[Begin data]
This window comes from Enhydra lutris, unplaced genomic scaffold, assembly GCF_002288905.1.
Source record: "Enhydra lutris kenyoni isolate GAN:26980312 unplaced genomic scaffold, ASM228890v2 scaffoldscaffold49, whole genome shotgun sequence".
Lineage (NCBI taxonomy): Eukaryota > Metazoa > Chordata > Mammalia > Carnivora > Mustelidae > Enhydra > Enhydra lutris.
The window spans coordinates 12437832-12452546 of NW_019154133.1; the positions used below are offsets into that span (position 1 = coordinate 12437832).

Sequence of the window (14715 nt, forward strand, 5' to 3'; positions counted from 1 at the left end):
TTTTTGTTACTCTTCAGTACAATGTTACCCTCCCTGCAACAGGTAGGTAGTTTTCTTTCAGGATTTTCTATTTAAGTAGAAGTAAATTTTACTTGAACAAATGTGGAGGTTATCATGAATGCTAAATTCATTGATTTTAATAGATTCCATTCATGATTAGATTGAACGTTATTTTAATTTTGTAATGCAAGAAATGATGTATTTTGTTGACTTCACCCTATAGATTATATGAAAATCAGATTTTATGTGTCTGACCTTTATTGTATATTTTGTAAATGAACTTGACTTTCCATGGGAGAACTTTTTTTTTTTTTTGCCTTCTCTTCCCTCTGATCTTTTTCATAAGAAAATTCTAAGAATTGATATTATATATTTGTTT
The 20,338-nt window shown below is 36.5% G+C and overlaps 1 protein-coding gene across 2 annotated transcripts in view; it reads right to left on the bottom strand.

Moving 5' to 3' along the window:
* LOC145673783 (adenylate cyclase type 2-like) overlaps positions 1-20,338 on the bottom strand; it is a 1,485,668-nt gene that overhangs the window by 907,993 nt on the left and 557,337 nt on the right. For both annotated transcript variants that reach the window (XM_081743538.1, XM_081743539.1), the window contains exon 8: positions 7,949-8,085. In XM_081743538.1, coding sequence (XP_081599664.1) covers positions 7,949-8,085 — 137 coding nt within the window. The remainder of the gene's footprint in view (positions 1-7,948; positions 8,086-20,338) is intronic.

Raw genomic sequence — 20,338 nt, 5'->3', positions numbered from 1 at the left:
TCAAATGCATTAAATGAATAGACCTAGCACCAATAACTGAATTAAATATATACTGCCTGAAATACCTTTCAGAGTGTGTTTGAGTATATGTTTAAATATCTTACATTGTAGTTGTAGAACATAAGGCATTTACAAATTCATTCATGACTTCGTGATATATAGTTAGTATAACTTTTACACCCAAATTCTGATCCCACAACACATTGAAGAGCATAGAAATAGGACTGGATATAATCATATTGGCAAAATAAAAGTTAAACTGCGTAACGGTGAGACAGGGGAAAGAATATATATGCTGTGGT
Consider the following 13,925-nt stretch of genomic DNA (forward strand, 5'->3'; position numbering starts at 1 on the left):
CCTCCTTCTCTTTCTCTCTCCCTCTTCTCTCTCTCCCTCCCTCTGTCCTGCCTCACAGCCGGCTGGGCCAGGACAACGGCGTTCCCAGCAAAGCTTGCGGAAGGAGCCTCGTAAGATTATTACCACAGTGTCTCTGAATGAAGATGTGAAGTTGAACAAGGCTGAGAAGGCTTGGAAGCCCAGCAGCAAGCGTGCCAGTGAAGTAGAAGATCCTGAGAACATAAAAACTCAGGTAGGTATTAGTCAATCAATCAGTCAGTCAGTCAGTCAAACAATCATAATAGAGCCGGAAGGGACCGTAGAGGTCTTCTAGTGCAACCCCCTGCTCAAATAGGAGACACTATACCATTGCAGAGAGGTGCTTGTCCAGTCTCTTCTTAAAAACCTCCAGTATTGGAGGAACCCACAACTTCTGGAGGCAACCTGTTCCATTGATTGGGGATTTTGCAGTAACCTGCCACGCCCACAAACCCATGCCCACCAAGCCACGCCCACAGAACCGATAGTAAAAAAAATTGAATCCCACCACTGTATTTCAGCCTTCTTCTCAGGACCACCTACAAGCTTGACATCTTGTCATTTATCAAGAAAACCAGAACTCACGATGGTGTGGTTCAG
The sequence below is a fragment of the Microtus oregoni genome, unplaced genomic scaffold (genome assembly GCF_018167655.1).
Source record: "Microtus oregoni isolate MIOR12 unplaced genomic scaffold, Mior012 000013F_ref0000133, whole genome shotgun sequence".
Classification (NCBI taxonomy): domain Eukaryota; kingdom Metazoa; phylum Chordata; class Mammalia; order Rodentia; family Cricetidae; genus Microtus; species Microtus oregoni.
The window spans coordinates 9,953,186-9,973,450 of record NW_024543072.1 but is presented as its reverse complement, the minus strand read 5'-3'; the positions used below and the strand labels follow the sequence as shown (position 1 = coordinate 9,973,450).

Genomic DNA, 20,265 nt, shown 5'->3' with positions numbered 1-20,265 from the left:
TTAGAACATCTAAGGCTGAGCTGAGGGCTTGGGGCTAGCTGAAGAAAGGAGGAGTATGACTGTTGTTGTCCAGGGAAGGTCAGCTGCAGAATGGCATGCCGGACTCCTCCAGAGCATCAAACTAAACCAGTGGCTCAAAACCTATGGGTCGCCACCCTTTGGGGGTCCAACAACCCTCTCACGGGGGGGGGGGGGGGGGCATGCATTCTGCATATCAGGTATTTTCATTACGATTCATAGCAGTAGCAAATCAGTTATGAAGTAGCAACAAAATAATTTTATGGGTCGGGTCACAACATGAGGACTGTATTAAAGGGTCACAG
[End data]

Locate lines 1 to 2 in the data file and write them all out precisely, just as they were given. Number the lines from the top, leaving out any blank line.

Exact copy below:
This window comes from Enhydra lutris, unplaced genomic scaffold, assembly GCF_002288905.1.
Source record: "Enhydra lutris kenyoni isolate GAN:26980312 unplaced genomic scaffold, ASM228890v2 scaffoldscaffold49, whole genome shotgun sequence".